March 26, 1999
RE: U.S. Perspectives on Consumer Protection in the Global Electronic Marketplace -- Comment, FTC File No. P994312
The Promotion Marketing Association, Inc. ("PMA") is the premier trade association representing the interests of promotion marketers, including more than 700 manufacturer, retailer and promotion supplier member companies. Also included among PMA's members are promotion agencies, law firms, incentive marketers, fulfillment organizations, and sampling and couponing companies in the United States and abroad. PMA membership also consists of various agencies and other suppliers providing vital services to promotion marketers, such as printing, production, fulfillment and promotion administration to marketers engaged in the conduct of sweepstakes promotions.
PMA was founded in 1911 and conducts educational seminars and conferences, publishes PMA's Law Bulletin, Law & Business Analysis & Planning Report, Promotion Marketing Law Handbook, Outlook, a bi-monthly membership newsletter, as well as a wide variety of other information publications, and provides other services pertaining to the promotion marketing industry.
PMA appreciates the FTC's invitation to submit its views on the very timely and important issues raised by the Federal Trade Commission in its Federal Register Notice of December 16, 1998, requesting public perspectives on consumer protection in the global electronic marketplace.
PMA acknowledges that the success and potential benefits of business-to-consumer electronic commerce will depend, in large part, on the development and fostering of consumer confidence in on-line commercial activities. Accordingly, PMA supports an electronic global marketplace that encourages the growth of electronic commerce while at the same time affording the necessary protections to consumers.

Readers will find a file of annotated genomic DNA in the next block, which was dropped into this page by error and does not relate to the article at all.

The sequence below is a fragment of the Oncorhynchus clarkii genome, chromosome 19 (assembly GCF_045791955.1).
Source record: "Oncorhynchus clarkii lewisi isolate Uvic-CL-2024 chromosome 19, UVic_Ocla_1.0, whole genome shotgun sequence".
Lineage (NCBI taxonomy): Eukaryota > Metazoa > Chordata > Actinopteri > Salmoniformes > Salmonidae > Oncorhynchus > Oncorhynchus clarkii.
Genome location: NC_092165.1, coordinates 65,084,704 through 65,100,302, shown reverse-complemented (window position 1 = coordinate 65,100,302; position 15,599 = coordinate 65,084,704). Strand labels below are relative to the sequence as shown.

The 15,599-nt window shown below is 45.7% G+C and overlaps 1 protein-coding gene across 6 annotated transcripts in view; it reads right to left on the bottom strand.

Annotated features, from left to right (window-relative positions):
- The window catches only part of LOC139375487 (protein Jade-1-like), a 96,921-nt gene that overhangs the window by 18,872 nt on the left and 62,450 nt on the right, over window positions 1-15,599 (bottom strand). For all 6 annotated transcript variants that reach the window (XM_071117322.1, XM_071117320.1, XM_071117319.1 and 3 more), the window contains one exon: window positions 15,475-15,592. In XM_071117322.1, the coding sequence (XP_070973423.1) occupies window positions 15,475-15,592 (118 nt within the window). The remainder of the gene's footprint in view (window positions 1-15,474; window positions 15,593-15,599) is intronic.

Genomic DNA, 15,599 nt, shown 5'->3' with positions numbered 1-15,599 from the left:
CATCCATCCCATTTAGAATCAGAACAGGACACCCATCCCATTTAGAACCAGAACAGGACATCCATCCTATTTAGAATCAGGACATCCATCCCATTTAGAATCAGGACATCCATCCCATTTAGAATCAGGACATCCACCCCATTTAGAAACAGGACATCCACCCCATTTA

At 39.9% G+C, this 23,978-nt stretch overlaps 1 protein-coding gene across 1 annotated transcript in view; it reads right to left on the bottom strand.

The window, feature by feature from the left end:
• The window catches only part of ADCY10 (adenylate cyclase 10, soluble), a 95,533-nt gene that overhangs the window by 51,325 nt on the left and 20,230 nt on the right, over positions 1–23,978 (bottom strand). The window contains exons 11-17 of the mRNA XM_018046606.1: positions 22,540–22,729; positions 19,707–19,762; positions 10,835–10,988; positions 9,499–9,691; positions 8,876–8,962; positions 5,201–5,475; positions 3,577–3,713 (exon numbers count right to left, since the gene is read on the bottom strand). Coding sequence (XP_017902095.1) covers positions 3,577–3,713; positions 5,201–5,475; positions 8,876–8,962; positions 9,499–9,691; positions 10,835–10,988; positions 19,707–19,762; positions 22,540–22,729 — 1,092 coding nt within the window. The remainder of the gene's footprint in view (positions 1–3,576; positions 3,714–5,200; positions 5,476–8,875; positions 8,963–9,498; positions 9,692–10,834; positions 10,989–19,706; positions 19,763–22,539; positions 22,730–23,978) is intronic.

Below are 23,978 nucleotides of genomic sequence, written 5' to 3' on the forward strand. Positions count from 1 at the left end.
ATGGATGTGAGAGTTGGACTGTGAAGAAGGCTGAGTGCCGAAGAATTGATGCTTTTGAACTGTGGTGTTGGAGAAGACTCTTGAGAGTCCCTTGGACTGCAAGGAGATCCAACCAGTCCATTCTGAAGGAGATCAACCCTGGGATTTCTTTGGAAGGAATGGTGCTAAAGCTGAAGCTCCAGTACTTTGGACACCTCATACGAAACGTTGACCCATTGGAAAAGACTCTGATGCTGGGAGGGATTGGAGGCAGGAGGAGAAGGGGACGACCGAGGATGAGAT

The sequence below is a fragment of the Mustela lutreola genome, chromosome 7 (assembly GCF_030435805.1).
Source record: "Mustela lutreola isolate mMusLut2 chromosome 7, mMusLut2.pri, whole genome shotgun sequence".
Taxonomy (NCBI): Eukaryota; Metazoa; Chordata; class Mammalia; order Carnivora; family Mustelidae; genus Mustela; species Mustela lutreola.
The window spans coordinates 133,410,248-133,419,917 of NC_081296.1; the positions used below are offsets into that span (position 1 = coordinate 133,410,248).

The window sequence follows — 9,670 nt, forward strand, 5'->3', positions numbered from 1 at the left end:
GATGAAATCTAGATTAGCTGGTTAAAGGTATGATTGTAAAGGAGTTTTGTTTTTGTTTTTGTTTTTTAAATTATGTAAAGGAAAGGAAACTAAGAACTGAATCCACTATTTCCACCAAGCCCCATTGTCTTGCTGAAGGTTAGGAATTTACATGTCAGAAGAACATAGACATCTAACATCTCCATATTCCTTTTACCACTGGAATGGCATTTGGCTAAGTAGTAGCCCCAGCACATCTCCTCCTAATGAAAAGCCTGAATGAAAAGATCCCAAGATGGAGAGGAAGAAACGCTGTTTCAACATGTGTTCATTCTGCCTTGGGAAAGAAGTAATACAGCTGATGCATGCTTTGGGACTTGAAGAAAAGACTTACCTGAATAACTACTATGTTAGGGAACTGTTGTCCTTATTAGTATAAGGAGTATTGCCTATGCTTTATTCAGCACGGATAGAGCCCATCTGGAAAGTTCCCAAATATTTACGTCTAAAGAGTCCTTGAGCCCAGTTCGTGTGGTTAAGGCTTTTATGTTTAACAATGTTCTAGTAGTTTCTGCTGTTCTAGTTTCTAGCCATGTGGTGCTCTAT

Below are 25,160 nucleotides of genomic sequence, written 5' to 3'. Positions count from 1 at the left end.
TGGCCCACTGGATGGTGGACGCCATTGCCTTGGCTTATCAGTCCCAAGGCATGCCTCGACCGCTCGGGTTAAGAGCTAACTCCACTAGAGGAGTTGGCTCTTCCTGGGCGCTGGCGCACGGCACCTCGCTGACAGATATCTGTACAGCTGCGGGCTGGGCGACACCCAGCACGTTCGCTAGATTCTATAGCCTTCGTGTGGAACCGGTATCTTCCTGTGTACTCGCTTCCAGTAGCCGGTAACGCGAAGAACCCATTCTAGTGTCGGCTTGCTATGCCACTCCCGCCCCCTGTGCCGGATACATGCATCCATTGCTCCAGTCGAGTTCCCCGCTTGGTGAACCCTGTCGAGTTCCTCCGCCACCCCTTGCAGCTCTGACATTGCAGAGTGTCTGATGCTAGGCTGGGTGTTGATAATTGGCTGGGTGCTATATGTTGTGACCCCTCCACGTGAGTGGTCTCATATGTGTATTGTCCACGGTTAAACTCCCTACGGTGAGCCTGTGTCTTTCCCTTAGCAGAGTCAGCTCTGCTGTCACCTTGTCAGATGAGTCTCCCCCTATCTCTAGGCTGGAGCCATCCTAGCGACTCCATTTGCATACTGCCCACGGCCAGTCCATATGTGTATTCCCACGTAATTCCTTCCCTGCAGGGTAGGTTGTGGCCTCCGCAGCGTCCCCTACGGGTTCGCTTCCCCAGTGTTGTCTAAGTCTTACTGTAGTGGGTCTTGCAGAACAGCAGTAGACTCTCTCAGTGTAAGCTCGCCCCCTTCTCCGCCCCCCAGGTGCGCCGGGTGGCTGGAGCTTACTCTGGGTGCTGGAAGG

PMA believes that the development of an electronic global marketplace will best be accomplished by providing those businesses engaging in electronic commerce with the flexibility to adapt to and address the needs of consumers as their needs evolve. Companies who wish to do business with consumers will implement the necessary protections because consumers will demand that electronic commerce meet their needs. Otherwise, consumers simply will choose not to engage in electronic transactions. Many alternatives to electronic commerce exist in the traditional marketplace for consumers if they are not confident they will be reasonably protected when engaging in electronic commerce.
Furthermore, as the competition for consumers' business in the electronic context increases, the companies that best address consumers' concerns will effectively set the standards for the industry as a whole. Countless examples of businesses responding to consumer demands for protection when engaging in on-line transactions exist already. For example, those businesses that provide consumers with the opportunity to make secure transactions over the Internet using the most effective software available are creating the standard which other businesses who want to survive and grow are being forced to follow.